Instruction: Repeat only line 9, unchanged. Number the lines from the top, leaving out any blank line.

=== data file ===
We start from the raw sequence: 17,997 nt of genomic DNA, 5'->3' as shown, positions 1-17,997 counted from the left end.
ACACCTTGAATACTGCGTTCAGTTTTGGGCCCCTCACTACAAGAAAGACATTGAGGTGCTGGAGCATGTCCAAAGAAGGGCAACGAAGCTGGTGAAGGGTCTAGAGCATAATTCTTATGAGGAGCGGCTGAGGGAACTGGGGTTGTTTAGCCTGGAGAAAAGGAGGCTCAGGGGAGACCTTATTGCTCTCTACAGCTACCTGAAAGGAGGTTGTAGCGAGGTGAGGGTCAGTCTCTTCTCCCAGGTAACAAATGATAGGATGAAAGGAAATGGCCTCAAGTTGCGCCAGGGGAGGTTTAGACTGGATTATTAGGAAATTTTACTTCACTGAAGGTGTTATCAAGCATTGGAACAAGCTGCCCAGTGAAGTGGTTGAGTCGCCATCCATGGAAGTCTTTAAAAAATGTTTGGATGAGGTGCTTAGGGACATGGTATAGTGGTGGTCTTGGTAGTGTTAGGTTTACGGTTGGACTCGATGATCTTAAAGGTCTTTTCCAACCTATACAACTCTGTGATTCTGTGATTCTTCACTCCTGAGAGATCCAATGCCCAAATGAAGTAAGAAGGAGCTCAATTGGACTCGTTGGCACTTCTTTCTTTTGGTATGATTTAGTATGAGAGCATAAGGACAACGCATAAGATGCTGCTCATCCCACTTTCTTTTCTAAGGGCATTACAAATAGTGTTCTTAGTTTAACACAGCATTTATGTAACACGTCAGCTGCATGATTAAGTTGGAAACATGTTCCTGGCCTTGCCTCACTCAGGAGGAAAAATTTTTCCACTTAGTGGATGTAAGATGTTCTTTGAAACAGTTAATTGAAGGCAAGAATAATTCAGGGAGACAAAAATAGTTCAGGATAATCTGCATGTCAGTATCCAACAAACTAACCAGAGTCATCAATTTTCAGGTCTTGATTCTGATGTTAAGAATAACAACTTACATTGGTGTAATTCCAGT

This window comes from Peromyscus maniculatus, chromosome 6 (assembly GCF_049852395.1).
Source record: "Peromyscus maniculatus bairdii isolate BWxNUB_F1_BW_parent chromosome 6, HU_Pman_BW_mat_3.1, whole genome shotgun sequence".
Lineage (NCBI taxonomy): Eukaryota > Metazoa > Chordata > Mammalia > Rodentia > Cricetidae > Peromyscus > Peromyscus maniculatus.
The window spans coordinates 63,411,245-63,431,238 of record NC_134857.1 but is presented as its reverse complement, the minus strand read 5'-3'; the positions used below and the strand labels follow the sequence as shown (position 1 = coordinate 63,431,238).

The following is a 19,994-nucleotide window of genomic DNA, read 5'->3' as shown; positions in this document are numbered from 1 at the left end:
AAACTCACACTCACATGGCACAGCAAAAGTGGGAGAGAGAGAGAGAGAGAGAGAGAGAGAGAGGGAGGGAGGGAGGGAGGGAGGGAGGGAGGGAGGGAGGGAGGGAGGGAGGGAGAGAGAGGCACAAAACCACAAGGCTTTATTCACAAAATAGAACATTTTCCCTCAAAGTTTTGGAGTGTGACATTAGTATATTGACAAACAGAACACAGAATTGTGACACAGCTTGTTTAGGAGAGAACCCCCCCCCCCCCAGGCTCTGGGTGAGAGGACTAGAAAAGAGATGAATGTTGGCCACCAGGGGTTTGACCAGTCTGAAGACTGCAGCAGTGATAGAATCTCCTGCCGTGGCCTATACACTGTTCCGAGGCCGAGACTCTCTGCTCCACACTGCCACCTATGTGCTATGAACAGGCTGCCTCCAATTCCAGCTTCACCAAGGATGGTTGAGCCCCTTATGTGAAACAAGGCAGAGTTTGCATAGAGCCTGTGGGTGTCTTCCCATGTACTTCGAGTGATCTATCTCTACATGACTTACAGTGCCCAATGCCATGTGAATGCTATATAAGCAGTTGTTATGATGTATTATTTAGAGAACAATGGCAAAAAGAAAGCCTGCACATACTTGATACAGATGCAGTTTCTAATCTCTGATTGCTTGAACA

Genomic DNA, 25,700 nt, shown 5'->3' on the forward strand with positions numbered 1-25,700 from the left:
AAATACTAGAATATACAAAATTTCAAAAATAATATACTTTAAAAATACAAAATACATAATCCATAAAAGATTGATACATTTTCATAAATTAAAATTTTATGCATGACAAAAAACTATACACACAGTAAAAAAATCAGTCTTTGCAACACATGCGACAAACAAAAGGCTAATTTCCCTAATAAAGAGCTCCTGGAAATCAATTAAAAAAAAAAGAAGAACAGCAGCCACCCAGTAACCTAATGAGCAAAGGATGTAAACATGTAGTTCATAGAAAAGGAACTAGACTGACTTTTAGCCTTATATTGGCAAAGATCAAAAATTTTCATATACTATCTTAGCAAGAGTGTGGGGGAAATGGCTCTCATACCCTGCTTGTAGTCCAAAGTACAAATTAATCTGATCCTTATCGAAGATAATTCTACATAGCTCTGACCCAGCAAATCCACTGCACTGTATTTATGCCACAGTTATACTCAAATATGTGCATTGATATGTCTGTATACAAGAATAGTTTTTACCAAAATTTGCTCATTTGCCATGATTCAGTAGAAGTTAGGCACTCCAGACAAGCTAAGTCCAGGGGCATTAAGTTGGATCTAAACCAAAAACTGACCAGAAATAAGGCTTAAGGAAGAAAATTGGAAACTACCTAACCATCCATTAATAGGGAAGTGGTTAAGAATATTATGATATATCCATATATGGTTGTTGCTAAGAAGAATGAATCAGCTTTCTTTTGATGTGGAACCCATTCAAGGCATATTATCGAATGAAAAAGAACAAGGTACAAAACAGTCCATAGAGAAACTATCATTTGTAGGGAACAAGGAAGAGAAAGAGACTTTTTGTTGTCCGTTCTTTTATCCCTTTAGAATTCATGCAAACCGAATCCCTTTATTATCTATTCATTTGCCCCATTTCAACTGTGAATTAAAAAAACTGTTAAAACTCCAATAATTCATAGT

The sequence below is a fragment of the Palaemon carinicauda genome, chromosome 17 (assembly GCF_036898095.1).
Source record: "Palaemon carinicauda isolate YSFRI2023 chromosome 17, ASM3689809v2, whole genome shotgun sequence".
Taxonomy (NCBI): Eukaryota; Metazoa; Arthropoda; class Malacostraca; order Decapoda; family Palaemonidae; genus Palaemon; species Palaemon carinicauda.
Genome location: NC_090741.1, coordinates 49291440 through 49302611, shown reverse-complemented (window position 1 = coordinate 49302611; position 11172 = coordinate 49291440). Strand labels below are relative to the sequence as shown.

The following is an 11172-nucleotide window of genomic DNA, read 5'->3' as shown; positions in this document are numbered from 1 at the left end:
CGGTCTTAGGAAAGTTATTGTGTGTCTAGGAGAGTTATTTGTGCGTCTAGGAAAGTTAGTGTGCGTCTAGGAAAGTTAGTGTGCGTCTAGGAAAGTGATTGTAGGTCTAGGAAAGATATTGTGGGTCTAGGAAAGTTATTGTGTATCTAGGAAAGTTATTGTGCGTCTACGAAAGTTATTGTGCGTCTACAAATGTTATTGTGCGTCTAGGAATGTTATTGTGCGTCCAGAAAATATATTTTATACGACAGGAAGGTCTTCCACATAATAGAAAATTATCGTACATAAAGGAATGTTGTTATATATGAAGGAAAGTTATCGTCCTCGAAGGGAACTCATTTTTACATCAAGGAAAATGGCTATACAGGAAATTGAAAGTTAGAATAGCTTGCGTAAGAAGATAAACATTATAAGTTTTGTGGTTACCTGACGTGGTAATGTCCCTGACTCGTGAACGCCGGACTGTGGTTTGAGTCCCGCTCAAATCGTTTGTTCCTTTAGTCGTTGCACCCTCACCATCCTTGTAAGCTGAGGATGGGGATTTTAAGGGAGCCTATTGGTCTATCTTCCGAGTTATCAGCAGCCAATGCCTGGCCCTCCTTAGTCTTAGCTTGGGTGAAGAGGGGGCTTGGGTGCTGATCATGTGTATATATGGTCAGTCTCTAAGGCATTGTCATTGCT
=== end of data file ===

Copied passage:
Genomic DNA, 25,700 nt, shown 5'->3' on the forward strand with positions numbered 1-25,700 from the left: